The Florida Gators will be adding plenty of talent by way of the 2021 recruiting class this season, but their biggest prize will likely come via the transfer portal in running back Demarkcus Bowman, a transfer from the University of Clemson last season.
Bowman, 5-foot-10, 190 pounds, originally signed with Clemson as a part of the 2020 recruiting class. While he did attend the school for several weeks, playing in two games, accounting for 36 yards on nine carries.
After a couple of months at Clemson, however, Bowman opted to transfer out of the university, citing personal reasons and wanting to be closer to family.
"The only reason I came to Clemson is so my mother's dad could watch me play," Bowman told David Hood of TigerNet in October. "He stayed in Atlanta, but he passed away and that really hurt me. He was my closest family to me up there and I just didn't feel comfortable anymore. I just want to go to a school closer to home."
During his recruitment, Bowman was viewed as one of the top running backs in the country. A consensus five-star recruit out of Lakeland (Fla.), Bowman was the 20th-best player in the nation, and the 391st-best recruit all time. Simply put, he's a stud.
Now, after heavily recruited the do-it-all running back during this past cycle, Florida finally gets its man, and what he will bring to Florida this upcoming season will certainly be nothing short of miraculous.
The Five Play Prospect series, which we began on AllGators last year, breaks down five clips of each enrolled prospect's high school film, to paint a picture of the strengths in their game and what they can continue to develop at Florida.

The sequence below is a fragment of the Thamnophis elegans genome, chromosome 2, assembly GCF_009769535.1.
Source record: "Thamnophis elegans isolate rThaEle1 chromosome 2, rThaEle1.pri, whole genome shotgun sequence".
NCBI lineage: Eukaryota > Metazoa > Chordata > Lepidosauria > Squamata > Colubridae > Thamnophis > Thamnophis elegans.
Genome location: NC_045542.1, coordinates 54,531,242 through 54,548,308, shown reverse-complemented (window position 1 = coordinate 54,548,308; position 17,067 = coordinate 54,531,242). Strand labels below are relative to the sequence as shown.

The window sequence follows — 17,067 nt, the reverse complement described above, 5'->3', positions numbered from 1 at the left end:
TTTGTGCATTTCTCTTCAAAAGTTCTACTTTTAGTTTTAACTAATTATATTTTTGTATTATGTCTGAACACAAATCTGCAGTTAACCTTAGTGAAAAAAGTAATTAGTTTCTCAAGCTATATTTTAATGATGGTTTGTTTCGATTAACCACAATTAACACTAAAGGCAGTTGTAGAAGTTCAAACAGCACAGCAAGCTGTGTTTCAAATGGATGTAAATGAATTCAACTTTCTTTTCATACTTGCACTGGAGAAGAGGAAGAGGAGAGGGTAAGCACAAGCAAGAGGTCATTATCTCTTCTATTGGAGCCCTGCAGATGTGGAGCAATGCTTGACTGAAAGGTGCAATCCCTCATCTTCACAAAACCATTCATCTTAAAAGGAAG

Here, we will break down five segments and plays from Bowman's senior season at Lakeland to illustrate what he could bring to the Gators program.
While not the most pointed-out trait about Bowman's game, it certainly is present within the majority of his highlights. Bowman is able to use his strength to effortlessly break arm tackles and shift in and out of traffic with ease.
In the above clip, Bowman does a great job of not only finding his outlet but exploding out of the hole as he sees it.
Once there, a defender attempts to go low, arm tackling the running back, but he evades it with ease, causing the defender to bounce right off. A second attempt by another defender is fruitless, too as Bowman spins away from the tackle, eventually running along the sideline for a Lakeland touchdown.
Another aspect of Bowman's game that is shown in the above clip is his lateral quickness. Not only is he able to keep his balance as the defender attempts to cut out his legs from under him, but he is also able to use his lateral quickness to evade another defender.
Possessing the ability to break tackles at the line of scrimmage and beyond will become very useful in the coming years, and Bowman certainly has a knack for doing so.
Perhaps the most talked-about aspect of Bowman's game is his speed, but particularly his long speed. Bowman shows off his speed in the majority of his highlights and it is easily the most "fun" part of his game.
In the above clip, Bowman shows off his vision from the onset of the play and hits the hole with swiftness, able to outrun the entire defense on the way to the end zone.